Thoughts on Faith, Posture, and Academic Paths…

It’s weird not having blogged for a month. I mean, I have been busier than usual what with getting ready for and traveling to Oxford, England – where I’m writing from now. But I have had things to write about. However, in the beginning of writing those potential posts, I had realized they all required a bit more thought and care than I was giving them.

Why am I in Oxford, though? Several months back I was awarded an all-expenses-paid, two week trip over here to study manuscripts as well as work on a few. There are a little over 30 other students here with me, including a couple from my own school at George Fox Evangelical Seminary. Thus far, it’s been quite the experience – for one thing, it was my first international trip and for another, it was my first flight in fourteen years.

Every student here is working on a small project which is part of a much larger project conducted by the Green Scholars Initiative (GSI). We’ve been given lectures and talks on being a member of the faith in the academic world, various methodologies in textual criticism, and even a few on Oxford’s history (including a talk on C.S. Lewis). This last Saturday we were led over to Winchester to tour the city as well as the famous Winchester Cathedral, which is incredibly large and stunningly beautiful. Walking around inside felt as though I had walked onto the set of a Lord of the Rings movie. Like I said, it has been quite an experience thus far (despite missing out on the opportunity to travel around London yesterday and a few lectures today due to a recent cold).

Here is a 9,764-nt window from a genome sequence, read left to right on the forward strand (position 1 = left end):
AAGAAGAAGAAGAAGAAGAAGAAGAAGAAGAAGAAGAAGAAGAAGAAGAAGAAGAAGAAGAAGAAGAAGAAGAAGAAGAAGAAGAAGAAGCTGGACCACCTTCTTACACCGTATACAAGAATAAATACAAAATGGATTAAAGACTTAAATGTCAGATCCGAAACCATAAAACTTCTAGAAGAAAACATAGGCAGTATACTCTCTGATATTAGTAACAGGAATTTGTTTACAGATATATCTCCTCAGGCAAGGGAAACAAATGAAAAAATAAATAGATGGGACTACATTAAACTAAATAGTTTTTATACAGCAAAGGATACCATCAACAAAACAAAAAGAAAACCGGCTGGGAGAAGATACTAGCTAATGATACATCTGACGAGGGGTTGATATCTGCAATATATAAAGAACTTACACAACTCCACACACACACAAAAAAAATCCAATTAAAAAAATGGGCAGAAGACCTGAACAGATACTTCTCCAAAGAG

Inside the Winchester Cathedral.
Inside the Winchester Cathedral.

Coming near the end of my third semester at George Fox (yes, I’ve been in Summer Semester for about eight weeks now) and hearing these talks and lectures about being Christian scholars has caused me to think ahead of my own future and where I’ll be after Spring of 2016 (when I’m planning on finishing my Master’s). For now, the hope is to do well enough through my Master’s and on the GRE to get accepted into a fully funded (or at least partially funded) PhD program. I don’t think I’m questioning what I want to do, but I am questioning how I want to approach what I want to do.

During the first few nights of our time here, there were a couple talks given about life as a Christian scholar in a mostly non-Christian world. Such talks carried a strong theme of defending one’s beliefs – of the need for apologetics, which included, to no small degree, defending Scripture’s authority, reliability, and essential nature for the modern day Christian. Included in all of this was the emphasis on practicing thorough scholarship. Looking back on all this now, I see this as one potential approach to academia that many take. However, I do not find that this approach fits me.

Instead I find a strong need for quality scholarship in biblical and theological studies. I do not see the need for faith to be defended largely because I do not think God is so small that God would need our defense. I’m quite certain that should there be a mass falling out within Christianity and biblical scholarship that left nothing but non-Christians handling the biblical text, God would remain untouched. However, such a falling out I do not think is in God’s agenda.

Why do I feel this way? Why am I surrendering apologetic studies in favor of a more “secular” approach? Because I find agendas such as defending God’s existence or the validity of the Scriptural texts to be in the way of quality scholarship. I find that it skews one’s studies to input their own conclusions long before the evidence supporting such a conclusion ever gets drawn out (if it ever gets drawn out).